Lumber made Bangor rich in the 19th century, but as the lumber trade declined other wood products — such as shooks — helped fill the economic gap. Shooks were small slices of pine logs used to make boxes for shipping fruit and vegetables. They were bound together with string and sent to Italy for shipping lemons, oranges and grapefruit, and to the Bahamas for tomatoes, onions and other fresh vegetables.
Capt. Thomas J. Stewart was the dominant figure in the Queen City’s shook trade, which peaked in the late 1870s and 1880s. Cutting lumber for shooks was big business for some Maine lumbermen, and Stewart moved most of it to market. To stay on top of the business he even helped finance sawmills and supplied them with men and provisions to maintain a ready supply.
An unsuccessful congressional candidate on a tariff reform platform and the founder of the Bangor Daily News late in life, Stewart had been raised in Bangor. After being shipwrecked in 1850, he ran a grocery store in West
Market Square, later becoming a ship broker and commission merchant. He was a towering figure in Bangor commerce, the largest individual importer and exporter in New England, and he maintained a fleet of ships “sailing under his private signal,” said his obituary in The New York Times in 1890. Stewart handled many products including lumber, ice, spool bars and barrel staves. Sometimes he had trouble finding enough railroad cars and vessels to carry his products to market.
Bangor’s involvement in the shook export industry was waning a century ago when this column is set, nearly two decades after Thomas J. Stewart’s death. This loss was one of the reasons Bangor’s harbor was rapidly declining from the days when legend had it you could step from Bangor to Brewer on the decks of sailing ships.
A multitiered headline in the Bangor Daily Commercial on June 25, 1908, contained an accusatory note. It said, Only Two Mills Manufacturing Shooks in Maine Now — THE GERMANS BUTTED IN. The event that provoked the story was the beginning of shook shipments for the season.
The Bangor company founded by Thomas J. Stewart and now run by his sons was still in charge, but the shooks were no longer being shipped through Bangor’s harbor. The Italian bark Jeanne was discharging salt at Bucksport, after which it would go to the Bangor & Aroostook Railroad’s new docks at Stockton Springs to take on a cargo of box shooks for Sicily. The shooks, which had been manufactured at mills at Oakfield and Robinson, were the first of four shipments scheduled from Maine that year.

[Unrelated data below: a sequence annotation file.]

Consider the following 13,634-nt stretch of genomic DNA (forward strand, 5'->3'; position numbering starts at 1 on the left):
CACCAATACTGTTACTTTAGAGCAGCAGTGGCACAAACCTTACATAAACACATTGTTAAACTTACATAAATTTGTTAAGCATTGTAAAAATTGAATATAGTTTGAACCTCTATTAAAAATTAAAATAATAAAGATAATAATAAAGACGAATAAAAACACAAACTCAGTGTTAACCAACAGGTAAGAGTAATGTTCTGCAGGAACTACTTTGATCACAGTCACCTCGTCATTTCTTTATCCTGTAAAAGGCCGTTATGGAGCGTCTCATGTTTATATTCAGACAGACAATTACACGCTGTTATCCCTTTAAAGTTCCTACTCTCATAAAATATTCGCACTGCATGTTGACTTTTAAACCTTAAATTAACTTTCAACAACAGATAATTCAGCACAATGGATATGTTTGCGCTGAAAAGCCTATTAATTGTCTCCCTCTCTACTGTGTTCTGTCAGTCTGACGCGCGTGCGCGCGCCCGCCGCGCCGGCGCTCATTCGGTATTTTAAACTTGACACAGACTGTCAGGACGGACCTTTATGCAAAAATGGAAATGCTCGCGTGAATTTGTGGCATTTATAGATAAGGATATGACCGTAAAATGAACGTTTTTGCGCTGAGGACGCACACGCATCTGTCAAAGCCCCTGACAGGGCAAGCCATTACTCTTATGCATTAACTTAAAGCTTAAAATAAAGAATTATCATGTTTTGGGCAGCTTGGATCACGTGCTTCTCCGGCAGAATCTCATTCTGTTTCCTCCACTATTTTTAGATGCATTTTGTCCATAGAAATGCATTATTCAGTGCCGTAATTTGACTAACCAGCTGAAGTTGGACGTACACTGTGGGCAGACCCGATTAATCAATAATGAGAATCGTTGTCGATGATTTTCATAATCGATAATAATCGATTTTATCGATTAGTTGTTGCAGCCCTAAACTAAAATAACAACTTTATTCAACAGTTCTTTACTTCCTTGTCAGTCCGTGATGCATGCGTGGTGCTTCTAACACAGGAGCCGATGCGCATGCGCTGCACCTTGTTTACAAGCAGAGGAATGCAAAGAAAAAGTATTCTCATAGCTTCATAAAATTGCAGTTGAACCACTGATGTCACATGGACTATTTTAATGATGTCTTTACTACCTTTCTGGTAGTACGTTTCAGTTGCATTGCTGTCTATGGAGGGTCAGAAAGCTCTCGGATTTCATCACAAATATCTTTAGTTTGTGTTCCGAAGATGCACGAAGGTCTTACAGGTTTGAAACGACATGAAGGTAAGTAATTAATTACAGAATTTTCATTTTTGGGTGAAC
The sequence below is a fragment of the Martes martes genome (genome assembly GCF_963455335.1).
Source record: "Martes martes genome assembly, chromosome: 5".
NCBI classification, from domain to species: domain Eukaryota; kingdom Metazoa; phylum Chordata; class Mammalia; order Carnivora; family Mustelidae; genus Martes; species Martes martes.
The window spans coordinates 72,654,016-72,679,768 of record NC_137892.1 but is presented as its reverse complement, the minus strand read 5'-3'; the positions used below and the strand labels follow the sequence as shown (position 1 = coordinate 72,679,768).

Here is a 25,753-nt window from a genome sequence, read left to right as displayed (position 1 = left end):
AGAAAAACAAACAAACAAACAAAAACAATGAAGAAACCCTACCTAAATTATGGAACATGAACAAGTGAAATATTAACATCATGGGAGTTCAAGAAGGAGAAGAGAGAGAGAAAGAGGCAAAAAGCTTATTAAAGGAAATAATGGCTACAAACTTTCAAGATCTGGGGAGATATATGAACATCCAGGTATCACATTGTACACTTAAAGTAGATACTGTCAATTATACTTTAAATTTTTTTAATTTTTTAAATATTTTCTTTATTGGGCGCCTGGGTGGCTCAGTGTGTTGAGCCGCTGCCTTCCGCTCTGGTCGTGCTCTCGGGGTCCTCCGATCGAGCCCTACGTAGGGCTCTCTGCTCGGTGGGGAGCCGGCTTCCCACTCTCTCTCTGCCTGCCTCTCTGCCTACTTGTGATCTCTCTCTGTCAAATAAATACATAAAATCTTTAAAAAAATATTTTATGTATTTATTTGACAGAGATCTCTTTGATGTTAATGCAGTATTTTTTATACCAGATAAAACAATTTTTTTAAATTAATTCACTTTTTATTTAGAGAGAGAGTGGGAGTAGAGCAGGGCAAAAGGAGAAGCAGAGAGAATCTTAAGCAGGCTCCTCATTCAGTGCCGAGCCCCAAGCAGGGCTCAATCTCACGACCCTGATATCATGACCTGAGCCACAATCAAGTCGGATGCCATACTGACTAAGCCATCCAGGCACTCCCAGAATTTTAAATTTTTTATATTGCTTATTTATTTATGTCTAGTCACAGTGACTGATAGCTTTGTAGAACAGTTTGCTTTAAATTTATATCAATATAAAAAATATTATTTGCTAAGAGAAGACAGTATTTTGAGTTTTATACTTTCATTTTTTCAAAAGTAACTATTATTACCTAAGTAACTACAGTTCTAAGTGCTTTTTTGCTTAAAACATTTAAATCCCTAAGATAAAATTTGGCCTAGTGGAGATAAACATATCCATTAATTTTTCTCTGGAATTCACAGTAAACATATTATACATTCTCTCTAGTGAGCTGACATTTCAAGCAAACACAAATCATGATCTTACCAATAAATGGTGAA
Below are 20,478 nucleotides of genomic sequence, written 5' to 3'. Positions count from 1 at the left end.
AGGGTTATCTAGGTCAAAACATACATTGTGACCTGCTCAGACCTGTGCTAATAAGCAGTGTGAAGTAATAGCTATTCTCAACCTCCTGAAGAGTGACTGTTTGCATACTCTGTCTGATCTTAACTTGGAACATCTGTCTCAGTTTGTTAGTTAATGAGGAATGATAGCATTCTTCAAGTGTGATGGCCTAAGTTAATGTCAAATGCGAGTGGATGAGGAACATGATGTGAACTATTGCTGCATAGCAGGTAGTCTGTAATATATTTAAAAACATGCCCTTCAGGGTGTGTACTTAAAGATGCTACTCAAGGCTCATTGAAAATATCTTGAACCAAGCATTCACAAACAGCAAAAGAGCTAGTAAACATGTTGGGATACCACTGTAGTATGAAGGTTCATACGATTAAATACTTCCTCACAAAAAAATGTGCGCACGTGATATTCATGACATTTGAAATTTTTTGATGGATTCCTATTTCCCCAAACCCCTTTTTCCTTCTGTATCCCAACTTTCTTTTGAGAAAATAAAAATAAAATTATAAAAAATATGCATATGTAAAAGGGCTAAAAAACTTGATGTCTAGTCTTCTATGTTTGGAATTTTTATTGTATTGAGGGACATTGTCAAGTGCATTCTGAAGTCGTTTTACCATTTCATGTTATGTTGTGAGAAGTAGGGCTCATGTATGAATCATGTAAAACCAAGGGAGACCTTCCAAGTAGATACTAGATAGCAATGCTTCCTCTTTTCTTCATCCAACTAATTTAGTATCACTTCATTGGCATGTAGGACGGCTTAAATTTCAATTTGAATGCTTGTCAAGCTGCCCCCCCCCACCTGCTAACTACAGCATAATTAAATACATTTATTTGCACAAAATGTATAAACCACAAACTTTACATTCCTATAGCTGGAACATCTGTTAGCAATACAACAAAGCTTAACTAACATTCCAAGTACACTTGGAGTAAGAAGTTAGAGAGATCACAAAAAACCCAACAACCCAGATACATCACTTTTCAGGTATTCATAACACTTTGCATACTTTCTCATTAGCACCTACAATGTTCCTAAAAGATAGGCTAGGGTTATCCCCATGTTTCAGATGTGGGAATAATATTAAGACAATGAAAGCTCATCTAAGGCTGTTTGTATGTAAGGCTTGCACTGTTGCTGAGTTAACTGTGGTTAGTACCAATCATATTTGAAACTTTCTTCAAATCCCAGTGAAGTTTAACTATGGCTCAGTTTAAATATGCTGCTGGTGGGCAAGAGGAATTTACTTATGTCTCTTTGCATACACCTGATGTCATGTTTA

There used to be many more mills in Washington and Aroostook counties. “Every season many cargoes of shooks were shipped from Bangor and Calais, and the big Italian barks at High Head [near where the Veterans’ Remembrance Bridge is today], where the shooks were loaded, was a familiar sight,” said the Commercial.
The reason for this decline, said the newspaper, was the introduction of modern machinery and methods in Europe. The extensive manufacturing of shooks in Europe began in 1902. Germans visiting the Pan-American Exposition in Buffalo the year before saw modern shook-manufacturing machinery and took the ideas home with them. Cheaper wood in the forest of Austria-Hungary, cheap labor and proximity to Italy made it possible for the Europeans to make a large dent in Maine’s market.
On Nov. 14, the Commercial further chronicled the demise of the shook export trade as the shipping season trailed off and Bangoreans jealously watched developments downriver. “Last Shipment for the Season Leaves Next Week — BUSINESS FALLING OFF,” said the headline. “When the American barkentine Mabel I. Meyers of Searsport clears from Stockton Springs next week, the last cargo of orange and lemon box shooks for the season will have been shipped to Italy.”
The story continued, “The T.J. Stewart Co. of this city handles all the box shooks shipped to Italian ports from this section, and according to Charles M. Stewart of the firm, the past season has been an average one, with between two million and 2.5 million boxes shipped to Italy. There have been six cargoes shipped, and the Mabel I. Meyers will take the last cargo for the year.”
The paper’s nostalgia perhaps had more to do with the decline in Bangor’s trade than with the decline of the industry generally. The same could be said of spool bars, which were made from birch and shipped to England and Scotland by the Stewart Co. for use by thread manufacturers. “In 1905, the last shipment of spoolbars went from this port and in the fall of 1906 the last cargo of box shooks left Bangor,” the newspaper recounted. “With the removal of the trade went in the neighborhood of $5,000 a year, which was collected and disbursed among the residents of this city. This money included the stevedore’s bills, etc.”
Ah, for the days when Maine entrepreneurs were known round the globe. Stewart had originated the box shook trade with Italy in 1858, said the newspaper. “He convinced the Italians that the rough boxes they were using were far inferior to the article that he could furnish, took samples to Italy on one of his voyages and went ahead and supplied them. There was a time when nearly every box used for the packing of fruit in Italy came from the forest of Maine, but during recent years there has been lively competition from Austrians.”
Thomas J. Stewart, one of Bangor’s greatest merchants, saw how to compete in the global economy and had the courage to do so. His career deserves further study in an era when the global economy has taken on a much greater significance.
Background material for this column about shooks and Thomas J. Stewart was found in David C. Smith’s “A History of Lumbering in Maine, 1861 to 1960.”